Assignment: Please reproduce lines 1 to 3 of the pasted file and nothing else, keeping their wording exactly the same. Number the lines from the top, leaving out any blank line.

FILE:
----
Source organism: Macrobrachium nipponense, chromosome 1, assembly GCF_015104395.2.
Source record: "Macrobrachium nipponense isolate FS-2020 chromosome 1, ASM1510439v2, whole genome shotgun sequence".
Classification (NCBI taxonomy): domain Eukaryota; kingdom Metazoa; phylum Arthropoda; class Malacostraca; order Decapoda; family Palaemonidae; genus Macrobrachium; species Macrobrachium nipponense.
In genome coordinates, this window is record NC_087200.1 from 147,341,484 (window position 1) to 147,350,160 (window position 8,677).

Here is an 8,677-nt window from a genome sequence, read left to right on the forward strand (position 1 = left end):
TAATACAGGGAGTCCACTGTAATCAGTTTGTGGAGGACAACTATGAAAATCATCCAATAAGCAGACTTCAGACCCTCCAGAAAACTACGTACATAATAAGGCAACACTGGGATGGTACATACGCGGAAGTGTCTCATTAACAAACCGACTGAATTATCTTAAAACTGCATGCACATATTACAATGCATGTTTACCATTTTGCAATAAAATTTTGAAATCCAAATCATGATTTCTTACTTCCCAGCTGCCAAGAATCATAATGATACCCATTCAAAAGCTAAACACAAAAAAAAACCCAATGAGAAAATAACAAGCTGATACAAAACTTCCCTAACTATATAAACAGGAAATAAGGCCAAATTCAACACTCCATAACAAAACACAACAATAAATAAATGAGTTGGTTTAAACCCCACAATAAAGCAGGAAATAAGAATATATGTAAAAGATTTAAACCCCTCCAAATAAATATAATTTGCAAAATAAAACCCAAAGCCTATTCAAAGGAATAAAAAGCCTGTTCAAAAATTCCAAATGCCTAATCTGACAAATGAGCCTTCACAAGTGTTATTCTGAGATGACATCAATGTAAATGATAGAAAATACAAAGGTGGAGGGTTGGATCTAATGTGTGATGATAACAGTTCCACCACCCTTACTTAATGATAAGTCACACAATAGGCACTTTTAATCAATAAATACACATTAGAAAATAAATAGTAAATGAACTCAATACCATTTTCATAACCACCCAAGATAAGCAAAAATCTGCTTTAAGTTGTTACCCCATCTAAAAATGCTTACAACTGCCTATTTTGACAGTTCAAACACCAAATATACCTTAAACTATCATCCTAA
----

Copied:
Source organism: Macrobrachium nipponense, chromosome 1, assembly GCF_015104395.2.
Source record: "Macrobrachium nipponense isolate FS-2020 chromosome 1, ASM1510439v2, whole genome shotgun sequence".
Classification (NCBI taxonomy): domain Eukaryota; kingdom Metazoa; phylum Arthropoda; class Malacostraca; order Decapoda; family Palaemonidae; genus Macrobrachium; species Macrobrachium nipponense.